"The Chinese use two brush strokes to write the word 'crisis'. One brush stroke stands for danger; the other for opportunity. In a crisis, be aware of the danger - but recognize the opportunity."
The basic idea is that a moment of crisis presents two possible outcomes: either growth and positive change or regression and failure. Sounds like some pretty deep ancient wisdom, right?
Far be it from me to criticize someone like JFK, but many native Chinese speakers don’t see it that way (though some do), saying it’s only coincidental that “crisis” (wei ji) contains parts of the terms for “danger” (wei xian) and “opportunity” (ji huay). But then “wei” and “ji” each have a range of meanings that suggest “crisis” really is a combination of the two ideas, whether the wisdom we attach to the term was intended or not. And isn’t that even deeper?
So where are we on the "investment cycle" now? The only person who can answer that question is the one who looks at you in the mirror each morning. I would like to think that the denial, fear, desperation and panic stages are well past us. Capitulation, despondency and depression are now in our rear view mirrors too. Are we approaching hope, relief and optimism? Maybe over the coming months.
Markets are cyclical in nature (see 10 different blog postings in the past year) and so are the emotions of investors. The best investors (Warren Buffett and his ilk), liken a financial crisis to an 80% off sale at your favourite boutique which you can not, or will not normally shop in. Billions and perhaps trillions of dollars were there for the making if you were bold enough to buy at the bottom.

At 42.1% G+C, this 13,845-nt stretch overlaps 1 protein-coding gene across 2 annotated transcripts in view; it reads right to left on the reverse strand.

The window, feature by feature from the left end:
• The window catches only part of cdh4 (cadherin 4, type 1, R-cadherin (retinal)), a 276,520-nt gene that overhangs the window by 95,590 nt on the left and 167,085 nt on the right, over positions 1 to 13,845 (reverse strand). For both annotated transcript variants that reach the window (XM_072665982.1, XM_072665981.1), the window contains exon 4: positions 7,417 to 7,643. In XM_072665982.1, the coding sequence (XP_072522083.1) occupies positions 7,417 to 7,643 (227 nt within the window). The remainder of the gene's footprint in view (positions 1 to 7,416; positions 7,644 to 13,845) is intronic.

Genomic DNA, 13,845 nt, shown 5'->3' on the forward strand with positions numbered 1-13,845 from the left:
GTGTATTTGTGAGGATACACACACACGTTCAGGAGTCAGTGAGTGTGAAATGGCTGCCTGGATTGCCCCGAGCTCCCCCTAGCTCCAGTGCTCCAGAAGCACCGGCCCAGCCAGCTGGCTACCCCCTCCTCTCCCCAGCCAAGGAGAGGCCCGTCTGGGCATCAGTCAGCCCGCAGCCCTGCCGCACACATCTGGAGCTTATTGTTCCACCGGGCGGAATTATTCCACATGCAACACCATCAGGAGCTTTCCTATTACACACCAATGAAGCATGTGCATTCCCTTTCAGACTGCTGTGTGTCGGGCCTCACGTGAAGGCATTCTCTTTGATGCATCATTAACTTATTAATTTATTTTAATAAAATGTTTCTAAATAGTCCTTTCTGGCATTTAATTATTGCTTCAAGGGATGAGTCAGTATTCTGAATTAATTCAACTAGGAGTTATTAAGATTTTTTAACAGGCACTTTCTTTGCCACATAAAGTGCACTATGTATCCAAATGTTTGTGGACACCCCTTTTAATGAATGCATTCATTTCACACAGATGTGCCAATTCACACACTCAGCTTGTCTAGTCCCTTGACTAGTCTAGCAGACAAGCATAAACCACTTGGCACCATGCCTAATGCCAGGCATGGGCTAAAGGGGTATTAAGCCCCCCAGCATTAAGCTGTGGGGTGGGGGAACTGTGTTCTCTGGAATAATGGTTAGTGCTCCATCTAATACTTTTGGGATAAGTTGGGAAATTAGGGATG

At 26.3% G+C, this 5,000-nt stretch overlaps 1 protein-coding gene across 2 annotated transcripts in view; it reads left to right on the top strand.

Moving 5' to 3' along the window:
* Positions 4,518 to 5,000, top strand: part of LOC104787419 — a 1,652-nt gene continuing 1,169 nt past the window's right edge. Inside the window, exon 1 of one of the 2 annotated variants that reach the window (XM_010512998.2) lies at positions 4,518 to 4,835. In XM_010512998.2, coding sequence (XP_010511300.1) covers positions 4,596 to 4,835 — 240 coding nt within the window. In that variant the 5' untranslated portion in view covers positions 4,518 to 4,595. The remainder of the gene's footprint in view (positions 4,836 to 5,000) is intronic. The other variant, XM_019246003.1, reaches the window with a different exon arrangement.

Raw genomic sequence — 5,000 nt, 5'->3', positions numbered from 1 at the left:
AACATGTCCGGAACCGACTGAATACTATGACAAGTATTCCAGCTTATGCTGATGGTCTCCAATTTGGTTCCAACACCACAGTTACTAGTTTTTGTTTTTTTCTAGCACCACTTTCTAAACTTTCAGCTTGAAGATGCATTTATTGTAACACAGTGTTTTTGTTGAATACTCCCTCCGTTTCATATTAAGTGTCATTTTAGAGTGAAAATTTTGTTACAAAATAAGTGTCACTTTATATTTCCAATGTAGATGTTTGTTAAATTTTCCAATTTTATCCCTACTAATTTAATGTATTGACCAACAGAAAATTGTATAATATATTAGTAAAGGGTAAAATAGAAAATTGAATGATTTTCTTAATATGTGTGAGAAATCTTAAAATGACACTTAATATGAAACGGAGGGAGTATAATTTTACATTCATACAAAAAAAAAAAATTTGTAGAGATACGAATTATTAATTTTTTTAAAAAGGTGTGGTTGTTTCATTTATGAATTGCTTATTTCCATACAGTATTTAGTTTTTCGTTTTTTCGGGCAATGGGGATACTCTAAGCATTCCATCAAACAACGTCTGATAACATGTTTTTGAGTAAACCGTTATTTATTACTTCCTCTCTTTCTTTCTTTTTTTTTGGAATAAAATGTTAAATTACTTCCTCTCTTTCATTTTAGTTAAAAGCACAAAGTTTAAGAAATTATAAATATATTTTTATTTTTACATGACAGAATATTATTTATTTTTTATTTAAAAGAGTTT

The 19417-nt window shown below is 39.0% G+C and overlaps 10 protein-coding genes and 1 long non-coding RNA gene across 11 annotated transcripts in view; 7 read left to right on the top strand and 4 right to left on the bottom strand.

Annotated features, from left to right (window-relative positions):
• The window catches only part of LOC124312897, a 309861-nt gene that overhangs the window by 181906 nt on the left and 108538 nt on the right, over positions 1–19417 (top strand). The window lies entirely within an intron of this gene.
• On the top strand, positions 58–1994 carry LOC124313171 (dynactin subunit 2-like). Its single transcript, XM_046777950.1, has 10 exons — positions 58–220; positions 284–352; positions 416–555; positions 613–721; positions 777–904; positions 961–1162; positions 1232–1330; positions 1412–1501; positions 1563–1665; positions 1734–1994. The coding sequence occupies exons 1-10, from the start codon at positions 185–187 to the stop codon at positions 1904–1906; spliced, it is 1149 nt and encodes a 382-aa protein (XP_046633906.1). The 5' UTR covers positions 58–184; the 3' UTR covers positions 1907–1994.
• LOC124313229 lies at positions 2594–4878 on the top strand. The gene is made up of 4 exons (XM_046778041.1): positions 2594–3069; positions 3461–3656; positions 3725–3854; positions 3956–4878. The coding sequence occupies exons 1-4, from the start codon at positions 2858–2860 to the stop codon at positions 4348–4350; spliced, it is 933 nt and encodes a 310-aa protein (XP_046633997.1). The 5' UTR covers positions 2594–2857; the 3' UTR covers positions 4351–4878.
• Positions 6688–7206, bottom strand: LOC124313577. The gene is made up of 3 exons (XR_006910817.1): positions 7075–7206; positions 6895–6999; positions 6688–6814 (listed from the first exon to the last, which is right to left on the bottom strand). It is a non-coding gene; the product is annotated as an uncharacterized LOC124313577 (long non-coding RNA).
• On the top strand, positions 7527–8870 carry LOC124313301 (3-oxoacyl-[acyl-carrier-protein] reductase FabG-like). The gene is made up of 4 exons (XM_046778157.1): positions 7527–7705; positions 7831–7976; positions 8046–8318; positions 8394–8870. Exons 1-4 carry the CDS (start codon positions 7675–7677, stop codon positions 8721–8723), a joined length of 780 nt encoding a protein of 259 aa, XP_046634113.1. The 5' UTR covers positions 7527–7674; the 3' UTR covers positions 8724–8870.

For the average investor, the chances of getting rich or losing it all are remote. When it comes to investing, 8% of your returns are determined by which fund and when you bought it. The other 92% of returns are determined by the types of funds and where the monies are invested. As I have often said, one of the most important roles for an advisor is to simply ensure you are invested according to your risk tolerance. People don't worry about the markets when things are going well - but when they head in the other direction, advisers change from providing advice to holding hands and acting as babysitters. I apologize if that analogy offends anyone. Perhaps the best analogy I ever heard was from a successful advisor at a conference in the US. He stated very plainly:
I manage investments portfolios and protect clients from themselves.